Shipping Hazardous Materials: The Ultimate Guide

When thinking of “hazardous materials” or “dangerous goods”, most think of items like fireworks or chemicals. But did you know that nail polish, hair spray and bleach are all hazardous materials? There are a lot more dangerous goods out there than most know.

The shipping of different dangerous materials involves serious risks. These risks need to be handled and shipped by an expert, who knows how to properly package and ship such goods. Failure to follow these regulations can lead to dangerous conditions and even hefty fines!

This Ultimate Guide includes frequently asked questions like:

  • What is HAZMAT shipping?
  • How are hazardous materials classified?
  • How to ship HAZMAT products?
  • How to ship HAZMAT products with DGM Boston?

What is HAZMAT shipping?

HAZMAT shipping is the shipping of dangerous goods like liquids, solids, and gases that are harmful to people or the environment when not properly stored or shipped incorrectly. These dangerous goods require special hazardous material shipping and handling to decrease the risk of danger. These goods can include household items that one would never think of being dangerous like nail polish, bleach or hand sanitizer.

Hazardous materials are also classified into different classes for HAZMAT shipping.

 

How are hazardous materials classified?

Hazardous materials are split into classification numbers. Each number corresponds with a different class depending on the risk, there are 9 classes total used by DOT.

 

Classes of Hazardous Materials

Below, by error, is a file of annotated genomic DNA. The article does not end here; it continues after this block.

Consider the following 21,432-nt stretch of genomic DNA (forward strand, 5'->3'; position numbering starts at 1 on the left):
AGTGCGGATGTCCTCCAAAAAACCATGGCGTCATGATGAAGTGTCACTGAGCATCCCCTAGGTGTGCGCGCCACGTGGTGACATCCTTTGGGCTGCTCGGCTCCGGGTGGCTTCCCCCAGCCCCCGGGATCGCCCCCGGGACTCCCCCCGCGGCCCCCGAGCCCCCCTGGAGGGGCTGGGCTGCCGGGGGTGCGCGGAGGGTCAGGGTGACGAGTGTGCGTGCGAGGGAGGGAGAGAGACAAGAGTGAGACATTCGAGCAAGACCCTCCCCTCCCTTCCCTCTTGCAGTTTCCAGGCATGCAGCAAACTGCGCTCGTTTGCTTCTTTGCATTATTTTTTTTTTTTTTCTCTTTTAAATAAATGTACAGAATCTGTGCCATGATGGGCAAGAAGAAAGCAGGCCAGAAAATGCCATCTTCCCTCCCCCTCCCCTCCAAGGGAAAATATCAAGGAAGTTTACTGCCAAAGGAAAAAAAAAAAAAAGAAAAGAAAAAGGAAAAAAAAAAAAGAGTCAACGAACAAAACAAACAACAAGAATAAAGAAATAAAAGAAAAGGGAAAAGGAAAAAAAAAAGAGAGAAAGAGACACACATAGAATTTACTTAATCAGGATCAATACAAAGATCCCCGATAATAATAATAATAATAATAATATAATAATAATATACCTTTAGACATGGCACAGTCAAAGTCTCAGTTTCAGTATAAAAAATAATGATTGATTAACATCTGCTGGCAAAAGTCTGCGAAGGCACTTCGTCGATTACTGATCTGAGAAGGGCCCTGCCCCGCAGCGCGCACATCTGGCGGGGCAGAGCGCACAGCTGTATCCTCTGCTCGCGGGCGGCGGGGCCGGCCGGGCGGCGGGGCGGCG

H

Class 1: Explosives

This hazardous materials class is divided up into 6 different divisions:

Division 1.1

This division contains explosives that have a mass explosion hazard. An example of a division 1.1 is dynamite or mercury fulminate.

Division 1.2

This division contains explosives that have a projection hazard but not a mass explosion hazard. An example of division 1.2 are certain types of fireworks or types of ammunition.

Division 1.3

This division contains explosives that have a fire hazard and a minor blast hazard OR a minor projection hazard OR both, but these explosives do not have a mass explosion hazard. Some examples of division 1.3 include liquid and solid propellants or sodium picramate which can be found in certain hair dyes and henna.

Division 1.4

This division contains explosives that have a minor blast hazard. Some examples of division 1.4 include common fireworks or toy caps.

Division 1.5

This division contains explosives that are insensitive with a mass explosion hazard. Some examples of division 1.4 include both type E and type B blasting agents.

Division 1.6

This division contains explosives that are extremely insensitive, that do not have a mass explosion hazard.

Class 2: Gases

This hazardous materials class is divided up into 3 different divisions:

Division 2.1

This division contains flammable gases. A material that is gas must be 68° F or less and  14.7 psi of pressure. These gases will burn when in air and are in a state of gas at 68° F. Some examples of a division 2.1 goods are propane or spray paints.